A new collaboration with OpenAI charts the future of AI in higher education — from news.asu.edu

The collaboration between ASU and OpenAI brings the advanced capabilities of ChatGPT Enterprise into higher education, setting a new precedent for how universities enhance learning, creativity and student outcomes.

“ASU recognizes that augmented and artificial intelligence systems are here to stay, and we are optimistic about their ability to become incredible tools that help students to learn, learn more quickly and understand subjects more thoroughly,” ASU President Michael M. Crow said. “Our collaboration with OpenAI reflects our philosophy and our commitment to participating directly to the responsible evolution of AI learning technologies.”


AI <> Academia — from drphilippahardman.substack.com by Dr. Philippa Hardman
What might emerge from ASU’s pioneering partnership with OpenAI?

Phil’s Wish List #2: Smart Curriculum Development
ChatGPT assists in creating and updating course curricula, based on both student data and emerging domain and pedagogical research on the topic.

Output: using AI it will be possible to review course content and make data-informed automate recommendations based on latest pedagogical and domain-specific research

Potential Impact: increased dynamism and relevance in course content and reduced administrative lift for academics.


A full list of AI ideas from AI for Education dot org

A full list of AI ideas from AI-for-Education.org

You can filter by category, by ‘What does it do?’, by AI tool or search for keywords.


Navigating the new normal: Adapting in the age of AI and hybrid work models — from chieflearningofficer.com by Dr. Kylie Ensrud

Unlike traditional leadership, adaptable leadership is not bound by rigid rules and protocols. Instead, it thrives on flexibility. Adaptable leaders are willing to experiment, make course corrections, and pivot when necessary. Adaptable leadership is about flexibility, resilience and a willingness to embrace change. It embodies several key principles that redefine the role of leaders in organizations:

  1. Embracing uncertainty

Adaptable leaders understand that uncertainty is the new norm. They do not shy away from ambiguity but instead, see it as an opportunity for growth and innovation. They encourage a culture of experimentation and learning from failure.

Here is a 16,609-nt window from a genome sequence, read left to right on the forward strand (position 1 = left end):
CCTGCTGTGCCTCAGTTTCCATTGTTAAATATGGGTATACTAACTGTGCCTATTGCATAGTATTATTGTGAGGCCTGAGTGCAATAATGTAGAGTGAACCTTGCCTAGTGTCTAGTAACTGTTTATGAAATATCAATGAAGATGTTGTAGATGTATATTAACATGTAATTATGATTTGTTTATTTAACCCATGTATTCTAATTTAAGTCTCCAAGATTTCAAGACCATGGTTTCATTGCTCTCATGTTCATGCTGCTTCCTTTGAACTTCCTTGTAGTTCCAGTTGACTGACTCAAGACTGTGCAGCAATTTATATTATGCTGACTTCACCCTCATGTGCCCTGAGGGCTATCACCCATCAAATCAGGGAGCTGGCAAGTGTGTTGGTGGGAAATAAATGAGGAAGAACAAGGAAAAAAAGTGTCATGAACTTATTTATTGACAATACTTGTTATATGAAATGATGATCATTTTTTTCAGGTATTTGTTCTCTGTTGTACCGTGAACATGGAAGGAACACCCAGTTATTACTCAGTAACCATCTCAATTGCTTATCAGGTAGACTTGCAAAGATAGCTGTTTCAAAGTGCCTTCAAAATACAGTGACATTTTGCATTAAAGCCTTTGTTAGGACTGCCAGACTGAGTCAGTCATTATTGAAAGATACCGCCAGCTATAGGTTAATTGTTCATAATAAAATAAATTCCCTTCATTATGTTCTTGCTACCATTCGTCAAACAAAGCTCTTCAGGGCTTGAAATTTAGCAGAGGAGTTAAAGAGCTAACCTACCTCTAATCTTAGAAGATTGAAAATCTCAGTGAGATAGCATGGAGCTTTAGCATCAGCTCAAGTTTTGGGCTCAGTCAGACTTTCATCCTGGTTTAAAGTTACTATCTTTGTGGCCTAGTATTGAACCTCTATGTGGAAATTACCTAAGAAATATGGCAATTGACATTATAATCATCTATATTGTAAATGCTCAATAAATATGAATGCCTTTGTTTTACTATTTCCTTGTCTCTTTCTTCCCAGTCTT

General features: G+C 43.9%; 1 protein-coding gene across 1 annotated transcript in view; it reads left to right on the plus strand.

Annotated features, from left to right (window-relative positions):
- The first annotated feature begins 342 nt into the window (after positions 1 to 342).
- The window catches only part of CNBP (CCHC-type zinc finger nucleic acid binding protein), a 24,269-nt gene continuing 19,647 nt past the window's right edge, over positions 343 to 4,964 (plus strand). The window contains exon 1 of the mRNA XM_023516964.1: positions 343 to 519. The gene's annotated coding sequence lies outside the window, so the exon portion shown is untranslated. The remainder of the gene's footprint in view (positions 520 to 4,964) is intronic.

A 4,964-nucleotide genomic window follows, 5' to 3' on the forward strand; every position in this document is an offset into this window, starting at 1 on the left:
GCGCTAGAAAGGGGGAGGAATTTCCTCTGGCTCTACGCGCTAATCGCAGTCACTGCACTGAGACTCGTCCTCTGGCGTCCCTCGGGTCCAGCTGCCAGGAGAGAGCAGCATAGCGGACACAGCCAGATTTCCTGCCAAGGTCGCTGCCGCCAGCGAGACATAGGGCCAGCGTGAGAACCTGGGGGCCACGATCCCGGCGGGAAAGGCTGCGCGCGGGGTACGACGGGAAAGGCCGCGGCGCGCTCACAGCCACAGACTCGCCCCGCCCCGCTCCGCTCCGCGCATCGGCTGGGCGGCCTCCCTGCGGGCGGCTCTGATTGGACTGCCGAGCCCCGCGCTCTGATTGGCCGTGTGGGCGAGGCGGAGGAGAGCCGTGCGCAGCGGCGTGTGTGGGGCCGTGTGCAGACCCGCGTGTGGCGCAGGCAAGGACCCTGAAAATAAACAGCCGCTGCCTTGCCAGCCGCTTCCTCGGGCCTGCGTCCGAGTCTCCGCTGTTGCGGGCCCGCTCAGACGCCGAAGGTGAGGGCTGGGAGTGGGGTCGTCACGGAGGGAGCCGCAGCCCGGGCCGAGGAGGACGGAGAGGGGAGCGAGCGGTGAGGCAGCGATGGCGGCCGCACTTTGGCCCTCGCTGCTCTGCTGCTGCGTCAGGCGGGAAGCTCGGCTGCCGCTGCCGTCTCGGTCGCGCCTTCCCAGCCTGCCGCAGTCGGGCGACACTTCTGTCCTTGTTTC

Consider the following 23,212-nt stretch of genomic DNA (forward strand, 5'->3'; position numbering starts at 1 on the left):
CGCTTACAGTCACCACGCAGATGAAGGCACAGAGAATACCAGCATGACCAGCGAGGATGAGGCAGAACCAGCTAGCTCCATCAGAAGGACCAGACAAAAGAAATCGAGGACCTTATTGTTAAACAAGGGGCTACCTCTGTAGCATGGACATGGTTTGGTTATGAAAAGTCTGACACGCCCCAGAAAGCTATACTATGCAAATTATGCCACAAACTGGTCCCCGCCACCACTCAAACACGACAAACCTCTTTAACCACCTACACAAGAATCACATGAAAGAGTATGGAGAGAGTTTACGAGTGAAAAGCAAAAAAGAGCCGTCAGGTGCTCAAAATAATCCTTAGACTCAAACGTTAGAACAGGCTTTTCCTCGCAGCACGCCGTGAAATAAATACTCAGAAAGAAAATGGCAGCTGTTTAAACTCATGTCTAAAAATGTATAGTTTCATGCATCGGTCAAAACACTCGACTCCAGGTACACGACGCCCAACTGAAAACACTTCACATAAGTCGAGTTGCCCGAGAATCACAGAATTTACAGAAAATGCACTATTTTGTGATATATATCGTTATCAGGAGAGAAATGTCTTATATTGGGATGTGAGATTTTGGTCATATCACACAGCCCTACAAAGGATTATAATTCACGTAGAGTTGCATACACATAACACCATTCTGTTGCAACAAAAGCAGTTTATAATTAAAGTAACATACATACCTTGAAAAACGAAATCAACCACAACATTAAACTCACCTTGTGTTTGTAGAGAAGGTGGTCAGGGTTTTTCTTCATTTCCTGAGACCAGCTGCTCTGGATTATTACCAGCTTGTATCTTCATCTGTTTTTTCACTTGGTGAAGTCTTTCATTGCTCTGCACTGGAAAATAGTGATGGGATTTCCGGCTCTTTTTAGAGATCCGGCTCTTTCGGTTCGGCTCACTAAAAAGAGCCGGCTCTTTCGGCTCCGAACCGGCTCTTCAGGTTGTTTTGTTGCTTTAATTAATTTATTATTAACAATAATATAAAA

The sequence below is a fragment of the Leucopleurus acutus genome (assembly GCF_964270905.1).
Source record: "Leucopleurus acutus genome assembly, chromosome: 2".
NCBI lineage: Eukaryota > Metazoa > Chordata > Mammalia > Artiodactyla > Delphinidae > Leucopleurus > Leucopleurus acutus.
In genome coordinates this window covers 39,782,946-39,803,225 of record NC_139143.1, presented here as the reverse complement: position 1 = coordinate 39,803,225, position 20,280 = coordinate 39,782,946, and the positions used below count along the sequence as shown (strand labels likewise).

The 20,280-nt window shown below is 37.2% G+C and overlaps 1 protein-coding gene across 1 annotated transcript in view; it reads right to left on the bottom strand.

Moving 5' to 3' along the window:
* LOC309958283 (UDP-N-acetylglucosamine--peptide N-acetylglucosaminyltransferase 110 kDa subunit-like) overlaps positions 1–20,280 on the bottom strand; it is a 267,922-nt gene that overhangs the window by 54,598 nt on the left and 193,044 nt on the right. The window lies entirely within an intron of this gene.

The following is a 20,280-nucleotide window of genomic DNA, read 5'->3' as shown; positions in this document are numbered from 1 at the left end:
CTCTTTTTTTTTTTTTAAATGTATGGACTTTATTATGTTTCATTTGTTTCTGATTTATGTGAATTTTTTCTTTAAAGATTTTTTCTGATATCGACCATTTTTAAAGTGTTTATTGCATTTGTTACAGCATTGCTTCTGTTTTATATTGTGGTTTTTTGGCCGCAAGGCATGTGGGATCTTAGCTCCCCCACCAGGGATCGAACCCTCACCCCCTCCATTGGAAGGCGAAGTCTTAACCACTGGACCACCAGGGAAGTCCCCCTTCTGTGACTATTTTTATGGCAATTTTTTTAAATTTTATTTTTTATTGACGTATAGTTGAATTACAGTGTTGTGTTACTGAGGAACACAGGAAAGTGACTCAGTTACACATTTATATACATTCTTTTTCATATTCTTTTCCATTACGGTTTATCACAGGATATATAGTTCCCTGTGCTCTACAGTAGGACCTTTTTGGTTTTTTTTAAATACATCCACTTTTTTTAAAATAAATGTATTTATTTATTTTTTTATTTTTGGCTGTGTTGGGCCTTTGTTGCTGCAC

1. Empowering teams

Instead of dictating every move, adaptable leaders empower their teams to take ownership of their work. They foster an environment of trust and collaboration, enabling individuals to contribute their unique perspectives and skills.

  1. Continuous learning

Adaptable leaders are lifelong learners. They are constantly seeking new knowledge, stay informed about industry trends and encourage their teams to do the same. They understand that knowledge is a dynamic asset that must be constantly updated.


Major AI in Education Related Developments this week — from stefanbauschard.substack.com by Stefan Bauschard
ASU integrates with ChatGPT, K-12 AI integrations, Agents & the Rabbit, Uruguay, Meta and AGI, Rethinking curriculum

“The greatest risk is leaving school curriculum unchanged when the entire world is changing.”
Hadi Partovi, founder Code.org, Angel investor in Facebook, DropBox, AirBnb, Uber

Tutorbots in college. On a more limited scale, Georgia State University, Morgan State University, and the University of Central Florida are piloting a project using chatbots to support students in foundational math and English courses.


Pioneering AI-Driven Instructional Design in Small College Settings — from campustechnology.com by Gopu Kiron
For institutions that lack the budget or staff expertise to utilize instructional design principles in online course development, generative AI may offer a way forward.